Har Ghar Nal Ka Jal (piped water in every home) is Prime Minister Narendra Modi's flagship mission in his second term. The new ministry that was formed by merging the ministry of water resources, river development and Ganga rejuvenation with the ministry for drinking water and sanitation, has a telling name—Jal Shakti or water as a force.
India is not deficient in water, however, its distribution across the country is not uniform. Despite the many rivers, agriculture still remains largely dependent on underground water. The water bodies, meanwhile, have gone into distress because of exploitation and pollution.
Under Jal Shakti Minister Gajendra Singh Shekhawat, the ministry is handling two big missions—a Rs20,000-crore endeavour to clean up and maintain the Ganga, and providing piped water to every home by 2024. In an interview with THE WEEK, Shekhawat speaks about the progress and the success stories so far. Excerpts:
Q/ Only 17 per cent of rural households gets tap water at home, as of last year. That is a shocking figure.
A/ When Narendra Modi became prime minister in 2014, less than 20 per cent of the population had bank accounts. Sixty crore people defecated in the open. Eight crore households did not have a cooking gas connection. So, is it shocking that in homes where there was no electricity, toilet or gas connection, there was no piped water?
The stunning bit is not the figures of 2014. What made the world sit up and take notice was the speed at which the Modi government has achieved targets with 100 per cent success—look at rural electrification or toilet construction.
Q/ You have a humungous task on hand. Are you confident of meeting the target by 2024?
A/ We have been working hard and in the last year, we have already brought piped water to another 2.24 crore homes (30 per cent coverage), despite the pandemic restrictions. We are providing one lakh connections every day. Goa became the first state with a functional tap in every home. Telangana is almost there with 98.5 per cent coverage. Across the country, already 52,000 villages have piped water in every home. There is still a lot more to be done. Not every state is progressing at the same speed. West Bengal has only 2.4 per cent coverage, Meghalaya 4.22 per cent.
Q/ What are the challenges?
A/ Sustainability of source [of water] and treatment and disposal of grey water are big challenges. The prime minister is clear that both the quantity and quality of the water supply have to be maintained. We have a commitment of providing 55 litres per capita every day. We have asked states to install sensor-based systems to monitor the two Qs. We are encouraging water testing by establishing and strengthening laboratories so any consumer can get the water tested.
We are also working on ways of treating used water in villages and the reuse of grey water in agriculture, industry if any, or recharging groundwater, so that the sustainability of source is ensured.
Q/ A recent report from the Central Pollution Control Board said that the Ganga's water quality did not improve during lockdown, unlike other rivers.
A/ I think the report has been misinterpreted. Our efforts have borne fruit. After the mission was announced, the ministry organised a rafting expedition from source to the mouth in 2015. We did a similar expedition last winter and the results were visible. One of the best yardsticks of a clean aquatic system is the riverine life it sustains, and we have seen fish, dolphins and other animals return to the river.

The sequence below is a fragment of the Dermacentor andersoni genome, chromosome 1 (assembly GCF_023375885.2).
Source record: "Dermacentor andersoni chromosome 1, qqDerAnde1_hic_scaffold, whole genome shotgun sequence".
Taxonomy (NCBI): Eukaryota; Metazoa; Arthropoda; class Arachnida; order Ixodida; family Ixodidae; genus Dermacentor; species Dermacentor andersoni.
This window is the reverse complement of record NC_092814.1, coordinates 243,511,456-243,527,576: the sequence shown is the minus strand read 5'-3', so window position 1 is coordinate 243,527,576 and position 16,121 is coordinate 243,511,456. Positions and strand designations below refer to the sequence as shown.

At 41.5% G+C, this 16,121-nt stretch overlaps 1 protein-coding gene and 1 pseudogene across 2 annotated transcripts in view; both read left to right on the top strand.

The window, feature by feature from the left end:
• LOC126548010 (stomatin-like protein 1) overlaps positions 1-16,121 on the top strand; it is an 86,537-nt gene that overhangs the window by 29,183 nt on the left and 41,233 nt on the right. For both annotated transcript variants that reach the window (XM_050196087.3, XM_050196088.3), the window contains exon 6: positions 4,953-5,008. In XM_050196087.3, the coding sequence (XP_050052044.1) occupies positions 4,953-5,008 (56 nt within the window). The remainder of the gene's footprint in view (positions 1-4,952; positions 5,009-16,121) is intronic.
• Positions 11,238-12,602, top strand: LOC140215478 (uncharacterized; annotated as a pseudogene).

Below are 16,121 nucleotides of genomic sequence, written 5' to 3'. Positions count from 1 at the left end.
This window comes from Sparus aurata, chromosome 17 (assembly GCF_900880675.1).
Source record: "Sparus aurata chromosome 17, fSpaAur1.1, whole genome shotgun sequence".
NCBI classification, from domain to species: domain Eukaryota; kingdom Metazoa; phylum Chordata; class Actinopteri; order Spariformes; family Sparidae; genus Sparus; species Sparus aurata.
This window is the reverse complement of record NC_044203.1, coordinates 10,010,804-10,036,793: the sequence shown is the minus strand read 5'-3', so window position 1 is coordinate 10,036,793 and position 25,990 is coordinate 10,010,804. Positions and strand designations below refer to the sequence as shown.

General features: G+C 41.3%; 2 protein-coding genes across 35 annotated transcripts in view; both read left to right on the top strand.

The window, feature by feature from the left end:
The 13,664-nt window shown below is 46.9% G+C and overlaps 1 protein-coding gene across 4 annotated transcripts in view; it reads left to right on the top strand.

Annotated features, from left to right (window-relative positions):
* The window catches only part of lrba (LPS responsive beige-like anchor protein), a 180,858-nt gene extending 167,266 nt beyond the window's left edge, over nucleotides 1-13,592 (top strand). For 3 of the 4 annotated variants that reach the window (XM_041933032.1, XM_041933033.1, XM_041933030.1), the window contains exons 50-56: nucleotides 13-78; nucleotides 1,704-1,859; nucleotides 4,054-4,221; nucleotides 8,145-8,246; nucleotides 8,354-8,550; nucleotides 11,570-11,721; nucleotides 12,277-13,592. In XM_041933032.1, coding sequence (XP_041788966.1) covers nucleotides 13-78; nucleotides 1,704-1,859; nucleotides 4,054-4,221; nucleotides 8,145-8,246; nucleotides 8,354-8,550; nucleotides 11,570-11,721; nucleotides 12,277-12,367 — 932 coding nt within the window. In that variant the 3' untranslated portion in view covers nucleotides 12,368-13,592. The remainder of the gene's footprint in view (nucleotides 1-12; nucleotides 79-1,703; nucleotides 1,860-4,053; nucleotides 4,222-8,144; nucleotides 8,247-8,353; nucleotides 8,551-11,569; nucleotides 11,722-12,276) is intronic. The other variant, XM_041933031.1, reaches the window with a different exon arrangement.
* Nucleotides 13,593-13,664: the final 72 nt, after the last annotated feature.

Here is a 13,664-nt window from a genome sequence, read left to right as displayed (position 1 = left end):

Another way of assessing a river is the amount of dissolved oxygen it has. I can say with pride that from the source to Haridwar, there is not even a drop of sewage discharge into the river. All the 4,600 villages along its path have been declared clean villages that have sewage treatment plants.
We took a year and a half to assess the work needed on the Ganga, since previous efforts to clean it were piecemeal and not sustainable. We have undertaken 352 projects [sewage and effluent treatment plants] on a hybrid annuity model, to ensure that the concessionaire runs it for the next 15 years, so that the plants will not be abandoned midway.
The Swedes have ensured that the Danube leaves the country cleaner than when it enters. The Germans have brought back to life the dead Rhine. It took the Germans 29 years and the Swedes 30 years. We are only four years into implementation. Also, our rivers are different. They are living entities. The number of people living on the banks of the Ganga alone rivals the population of Europe. Yet, today, I say with authority that the Ganga is one of the ten cleanest rivers in the world, of its length.
Q/ The country is facing water stress. Two years ago, a NITI Aayog report predicted that urban India would run out of groundwater soon.
A/ I do not want to delve into the report, but in 15 of those 21 cities, groundwater is a minuscule part of total water supply. But yes, there is a challenge, our dependability on groundwater is very high. Twenty per cent of the geographical area in the country is in the ‘over exploited’ or ‘exploited’ range for groundwater. This is a concern. The PM launched Atal Bhujal Mission last year, targeting the seven most vulnerable states. We are focussing on the demand side, instead of supply, and working on ways of water use efficacy through participatory water management principles. Since 89 per cent of water used in India is for irrigation, we are working on reducing this requirement through smart and micro-irrigation systems.
Q/ What is the progress on river linking?
A/ We have identified 30 links, and put five of them into the national perspective plan. We are coordinating with states to come on board and develop water-sharing understandings. The Ken-Betwa link is very close to some big announcement soon.